HOUSTON — Many people thought we’d see a baby boom during the coronavirus lockdowns, but it turns out, it was more of a bust.
The CDC reported births declined by about 8% in December, when babies conceived at the start of the pandemic would have been born.
But women were still having babies, and KHOU’s Rekha Muddaraj caught up with three Houston-area women balancing pregnancy and motherhood, during the pandemic.
Erica Zerante - already a mother of two - was excitedly preparing for the arrival of baby number 3 in March 2020, right around the time the U.S. had declared the coronavirus a national emergency.
“I remember going into my doctor at my 36-week appointment thinking, this is no big deal,” says Erica.
“But then she was wearing an N95 mask and second mask at my 38-week appointment, and that’s when I thought, maybe this is going to be something significant.”
As hospitals became overwhelmed with COVID-19 patients, Erica worried about how the changing restrictions would affect her delivery.
“At the time, women were having babies alone, and I was really scared that I was going to have to do that,” says Erica.
Thankfully, when Erica went in to deliver, her husband Larry could be by her side.
And on March 26th, 2020… they welcomed Rocco Rex Zerante.
But even this experienced mom, couldn’t prepare for life for with two young children and an infant, during a county-wide lockdown.
“We lived in a townhouse in downtown Houston where absolutely nothing was open, so we were all on top of each other.”
Even the most routine things, were more complicated: because hospitals were limiting visitors, Erica says a friend broke her own family’s quarantine, to watch her two older children, so she could take Rocco to a doctor’s appointment.
But despite the struggles and uncertainty, Erica says watching her three children bond over the last year, has been priceless.
“Spending every moment together - they are just inseparable.”
Kristy Callaway’s journey to get pregnant through IVF was suddenly stalled, when her fertility clinic was forced to shut down last spring, amid the pandemic.
But weeks later, there was a window of opportunity.
“There was a brief period when restrictions lifted for non-essential medical procedures,” says Kristy.
“So we basically slipped in right in time before they shut everything down again and had the embryo transfer done.”
Since Kristy’s pregnancy was considered high risk, she and her husband isolated themselves as much as possible.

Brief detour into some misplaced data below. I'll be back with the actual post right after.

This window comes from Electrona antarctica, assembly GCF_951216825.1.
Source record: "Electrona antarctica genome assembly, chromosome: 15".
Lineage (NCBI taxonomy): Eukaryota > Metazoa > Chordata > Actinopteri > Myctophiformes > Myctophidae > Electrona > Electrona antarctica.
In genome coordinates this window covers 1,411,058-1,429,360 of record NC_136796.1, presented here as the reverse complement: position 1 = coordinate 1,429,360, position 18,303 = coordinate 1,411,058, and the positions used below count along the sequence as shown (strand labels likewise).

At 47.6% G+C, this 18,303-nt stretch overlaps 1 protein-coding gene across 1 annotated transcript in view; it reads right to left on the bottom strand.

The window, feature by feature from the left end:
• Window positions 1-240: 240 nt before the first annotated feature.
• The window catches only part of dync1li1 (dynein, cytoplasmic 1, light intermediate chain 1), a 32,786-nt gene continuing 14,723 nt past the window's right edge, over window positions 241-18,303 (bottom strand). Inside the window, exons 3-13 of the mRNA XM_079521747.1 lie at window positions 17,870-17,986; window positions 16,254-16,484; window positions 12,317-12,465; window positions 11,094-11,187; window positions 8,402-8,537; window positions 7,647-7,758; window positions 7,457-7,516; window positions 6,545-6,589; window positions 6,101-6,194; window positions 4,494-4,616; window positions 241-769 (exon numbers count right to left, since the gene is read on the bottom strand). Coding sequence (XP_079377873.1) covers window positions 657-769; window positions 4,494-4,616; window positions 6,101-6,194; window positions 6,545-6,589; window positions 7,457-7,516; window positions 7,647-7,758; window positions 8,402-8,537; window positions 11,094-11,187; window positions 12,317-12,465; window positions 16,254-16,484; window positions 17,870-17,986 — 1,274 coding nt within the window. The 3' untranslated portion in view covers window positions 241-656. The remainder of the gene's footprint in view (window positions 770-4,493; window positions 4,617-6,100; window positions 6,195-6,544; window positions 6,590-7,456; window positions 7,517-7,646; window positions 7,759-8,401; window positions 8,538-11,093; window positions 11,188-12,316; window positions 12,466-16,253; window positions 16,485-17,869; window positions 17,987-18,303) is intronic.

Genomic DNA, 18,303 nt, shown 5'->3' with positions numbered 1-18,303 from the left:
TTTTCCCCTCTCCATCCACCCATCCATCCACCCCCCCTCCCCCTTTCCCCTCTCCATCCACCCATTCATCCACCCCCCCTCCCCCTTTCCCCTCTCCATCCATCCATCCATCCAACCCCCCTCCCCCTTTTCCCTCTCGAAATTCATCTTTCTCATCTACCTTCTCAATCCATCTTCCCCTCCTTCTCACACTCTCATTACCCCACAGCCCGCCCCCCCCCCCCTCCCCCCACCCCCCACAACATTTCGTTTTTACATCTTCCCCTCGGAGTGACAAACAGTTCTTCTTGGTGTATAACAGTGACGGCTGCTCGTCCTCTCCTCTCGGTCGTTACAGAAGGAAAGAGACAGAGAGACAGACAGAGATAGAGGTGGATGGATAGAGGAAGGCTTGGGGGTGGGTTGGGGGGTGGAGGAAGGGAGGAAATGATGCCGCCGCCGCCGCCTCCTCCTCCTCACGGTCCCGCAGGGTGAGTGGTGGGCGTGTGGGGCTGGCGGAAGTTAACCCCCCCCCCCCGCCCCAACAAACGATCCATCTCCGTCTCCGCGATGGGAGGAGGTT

But it was difficult being far from friends and family.
“I had imagined what pregnancy would be like and that involved going shopping for baby clothes with my mom and grandma, and having a big baby shower… and none of that happened.”
Near the end of her pregnancy, Kristy contracted COVID, adding another layer of concern.
Thankfully, she recovered and safely delivered Emmett James Callaway on February 12, 2021.
And in recent weeks, with more people being vaccinated, she has been able to introduce Emmett to loved ones in person.
“We have so many people who prayed for this baby to get here, and I want him to know and love all of those people.”
“COVID made it more difficult in some regards, a blessing in others.”
Getting pregnant was a welcome surprise for Felicia Perez and her husband.
But feelings of excitement were mixed with anxiety for the first-time mom.
“It kind of got claustrophobic being indoors a lot, and I second-guessed myself all the time when I left the house,” says Felicia.
But – there were also perks.
Felicia says working from home allowed her to take better care of her health, and she saved money by not having to buy a lot of maternity clothes.
And although she had to scrap her more traditional plans for a baby shower, friends could still congratulate the mom-to-be during a COVID-friendly car parade.
Felicia and her husband Ernesto welcomed Adina Rose Perez on March 10, 2021.
“It was just the two of us, which was sweet in a way, but our family couldn’t be there, so it was also kind of sad.”
Weeks later, the proud parents traveled from Houston to Arkansas to introduce baby Adina to her grandparents, for the very first time.